Bird Counting and The Bird Project

red cardinalThis time of year sees organisations in both the USA and UK collecting data from garden bird counts that we can all join in with. GDP folk have been engaging in garden bird counts for years and it is really interesting to monitor the decline and increase of varying bird types. You can find out how to join in with these counts at the RSPB (UK) website here (26th and 27th January 2013) and Audubon Society (USA) here (14th December to 5th January). The data you submit is really helpful to increasing scientific understanding of trends in bird populations.

And don’t worry if you come across this blog post later than these dates because these organisations conduct several bird counts across the year as well as many other activities for the public to join in with.
Bird watching as a family is a rewarding experience, fostering a love of nature and an understanding of the contexts that impact on native populations of birds. Just watching bird behaviour is therapeutic and entertaining. As well as simply attracting birds to you own yard or garden you can also find many bird-watching hides and organised activities even in cities. I remember a sojourn in a dusty city in the Middle East where I constantly watched a pair of hawks atop a water tower nearby.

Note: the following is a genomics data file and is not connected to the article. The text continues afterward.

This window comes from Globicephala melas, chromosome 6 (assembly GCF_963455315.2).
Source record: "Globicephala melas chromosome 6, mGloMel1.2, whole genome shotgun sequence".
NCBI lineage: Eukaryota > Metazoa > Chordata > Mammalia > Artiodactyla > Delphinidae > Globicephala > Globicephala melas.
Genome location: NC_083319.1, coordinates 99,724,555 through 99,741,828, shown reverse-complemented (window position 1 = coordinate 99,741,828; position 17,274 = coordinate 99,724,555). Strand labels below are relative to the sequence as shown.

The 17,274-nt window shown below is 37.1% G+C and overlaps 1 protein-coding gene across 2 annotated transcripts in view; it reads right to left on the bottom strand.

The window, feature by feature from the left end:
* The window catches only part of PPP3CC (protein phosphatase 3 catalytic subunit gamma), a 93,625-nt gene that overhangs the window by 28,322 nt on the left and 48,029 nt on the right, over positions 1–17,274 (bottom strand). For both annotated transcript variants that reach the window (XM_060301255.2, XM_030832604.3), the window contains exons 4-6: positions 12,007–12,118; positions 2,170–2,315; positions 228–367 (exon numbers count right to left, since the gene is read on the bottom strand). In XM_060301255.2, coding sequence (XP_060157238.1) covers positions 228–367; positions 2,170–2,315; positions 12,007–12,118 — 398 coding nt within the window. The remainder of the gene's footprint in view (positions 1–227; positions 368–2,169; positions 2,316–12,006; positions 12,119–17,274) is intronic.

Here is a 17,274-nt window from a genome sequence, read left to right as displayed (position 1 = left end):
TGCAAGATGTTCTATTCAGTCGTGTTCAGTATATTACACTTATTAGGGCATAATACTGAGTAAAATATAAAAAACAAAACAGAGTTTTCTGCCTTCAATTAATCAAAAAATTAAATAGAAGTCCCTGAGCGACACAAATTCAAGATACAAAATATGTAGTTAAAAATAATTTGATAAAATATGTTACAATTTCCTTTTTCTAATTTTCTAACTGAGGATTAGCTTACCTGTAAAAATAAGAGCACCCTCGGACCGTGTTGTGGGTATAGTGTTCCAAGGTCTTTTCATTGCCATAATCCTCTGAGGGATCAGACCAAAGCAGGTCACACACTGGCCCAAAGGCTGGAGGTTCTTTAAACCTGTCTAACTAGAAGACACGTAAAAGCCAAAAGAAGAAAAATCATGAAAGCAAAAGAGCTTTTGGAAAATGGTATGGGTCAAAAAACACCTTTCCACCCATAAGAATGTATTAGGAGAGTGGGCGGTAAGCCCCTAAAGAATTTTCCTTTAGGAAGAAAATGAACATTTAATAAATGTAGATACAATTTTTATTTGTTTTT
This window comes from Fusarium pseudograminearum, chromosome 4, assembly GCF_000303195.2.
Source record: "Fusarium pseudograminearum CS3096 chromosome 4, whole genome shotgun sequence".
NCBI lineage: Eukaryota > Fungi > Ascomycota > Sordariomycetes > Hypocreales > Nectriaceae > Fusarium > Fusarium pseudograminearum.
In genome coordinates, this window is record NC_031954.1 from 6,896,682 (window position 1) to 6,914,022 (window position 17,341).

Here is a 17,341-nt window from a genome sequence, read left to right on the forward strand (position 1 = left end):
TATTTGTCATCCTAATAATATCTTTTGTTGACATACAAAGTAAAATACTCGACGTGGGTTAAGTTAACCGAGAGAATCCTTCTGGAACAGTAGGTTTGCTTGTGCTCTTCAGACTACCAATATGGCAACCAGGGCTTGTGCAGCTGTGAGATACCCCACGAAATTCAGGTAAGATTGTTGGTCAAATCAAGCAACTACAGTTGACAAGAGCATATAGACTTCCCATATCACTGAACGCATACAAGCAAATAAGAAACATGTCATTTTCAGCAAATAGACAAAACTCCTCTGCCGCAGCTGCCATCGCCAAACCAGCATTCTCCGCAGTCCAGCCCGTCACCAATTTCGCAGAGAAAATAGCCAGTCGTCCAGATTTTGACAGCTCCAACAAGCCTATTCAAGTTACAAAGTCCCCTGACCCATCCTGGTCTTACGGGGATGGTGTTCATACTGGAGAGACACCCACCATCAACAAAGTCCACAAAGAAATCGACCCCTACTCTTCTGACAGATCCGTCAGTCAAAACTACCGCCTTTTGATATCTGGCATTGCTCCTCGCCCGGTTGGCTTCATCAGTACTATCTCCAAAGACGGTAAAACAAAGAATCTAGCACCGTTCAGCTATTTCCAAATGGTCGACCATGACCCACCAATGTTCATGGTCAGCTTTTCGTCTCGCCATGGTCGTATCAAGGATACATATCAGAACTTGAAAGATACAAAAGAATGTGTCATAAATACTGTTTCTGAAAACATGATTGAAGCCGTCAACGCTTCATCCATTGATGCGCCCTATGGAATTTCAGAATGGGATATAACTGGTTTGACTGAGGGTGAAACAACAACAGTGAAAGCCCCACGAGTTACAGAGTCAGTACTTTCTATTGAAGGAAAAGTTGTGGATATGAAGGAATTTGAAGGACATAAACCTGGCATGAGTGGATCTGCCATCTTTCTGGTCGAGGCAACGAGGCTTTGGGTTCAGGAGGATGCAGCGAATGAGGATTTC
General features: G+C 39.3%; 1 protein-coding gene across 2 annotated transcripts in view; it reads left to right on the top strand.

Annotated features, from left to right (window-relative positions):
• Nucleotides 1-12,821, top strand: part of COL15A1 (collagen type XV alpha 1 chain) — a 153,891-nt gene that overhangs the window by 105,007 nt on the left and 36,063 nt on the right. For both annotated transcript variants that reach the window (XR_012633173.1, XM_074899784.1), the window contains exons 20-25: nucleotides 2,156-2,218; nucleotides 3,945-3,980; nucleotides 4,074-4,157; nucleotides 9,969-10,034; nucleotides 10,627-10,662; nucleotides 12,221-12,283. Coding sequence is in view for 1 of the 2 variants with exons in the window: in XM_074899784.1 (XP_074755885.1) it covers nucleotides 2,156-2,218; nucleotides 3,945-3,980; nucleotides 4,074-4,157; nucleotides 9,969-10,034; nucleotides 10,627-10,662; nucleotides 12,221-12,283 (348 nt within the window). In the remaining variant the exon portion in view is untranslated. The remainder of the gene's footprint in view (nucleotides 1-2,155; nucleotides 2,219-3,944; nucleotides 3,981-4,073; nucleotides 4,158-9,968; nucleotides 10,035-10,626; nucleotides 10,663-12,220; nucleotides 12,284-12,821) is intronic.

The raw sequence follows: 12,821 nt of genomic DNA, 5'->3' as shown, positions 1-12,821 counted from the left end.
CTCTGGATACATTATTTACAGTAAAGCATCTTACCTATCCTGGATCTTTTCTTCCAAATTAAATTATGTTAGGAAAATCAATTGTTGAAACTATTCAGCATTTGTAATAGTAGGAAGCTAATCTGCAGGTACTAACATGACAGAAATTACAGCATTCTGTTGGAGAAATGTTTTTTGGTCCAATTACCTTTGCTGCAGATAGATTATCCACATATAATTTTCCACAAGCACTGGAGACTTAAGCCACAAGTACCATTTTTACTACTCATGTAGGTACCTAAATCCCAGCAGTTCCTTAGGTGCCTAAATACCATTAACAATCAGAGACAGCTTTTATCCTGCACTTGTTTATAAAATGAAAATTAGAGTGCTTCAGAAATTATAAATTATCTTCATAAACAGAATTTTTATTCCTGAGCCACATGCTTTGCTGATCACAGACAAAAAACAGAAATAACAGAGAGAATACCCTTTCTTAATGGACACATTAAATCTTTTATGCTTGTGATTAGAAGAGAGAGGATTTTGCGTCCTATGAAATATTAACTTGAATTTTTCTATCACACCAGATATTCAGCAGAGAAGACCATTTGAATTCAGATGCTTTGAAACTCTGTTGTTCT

If you would like to take your bird exploration to more artistic levels you might like our short design course, The Bird Project, which can be taken independently or with tutor support. If you have a tutor you can get extra feedback about your design skills and personalised support and advice.
In this project design students create a set of bird-watching accessories for families. Engaging in the project will, of course, develop your design skills across a range of products from journal pages to C.D. labels to gaming sets. You will investigate bird artists and photographers to see how they have made images of birds. Some of the bird illustrators make stylistic design rather than realistic images, so “not being able to draw” is no excuse for not having a go! The project will also expand your natural history knowledge of birds and introduce you to bird organisations to help you carry on your interests after the project has finished.
This is a project that can be undertaken by groups of students, or by all members of a family working together. We suggest that 14 is a good age for starters who want to work independently, but younger students could attempt this project if helped by an adult.
You can find the project here. If you have any additional questions about this or other projects from GDP please email or see our main website at
Happy designing and bird watching.

GDP gull after Tunnicliffe

GDP marshtitGDP Little owl

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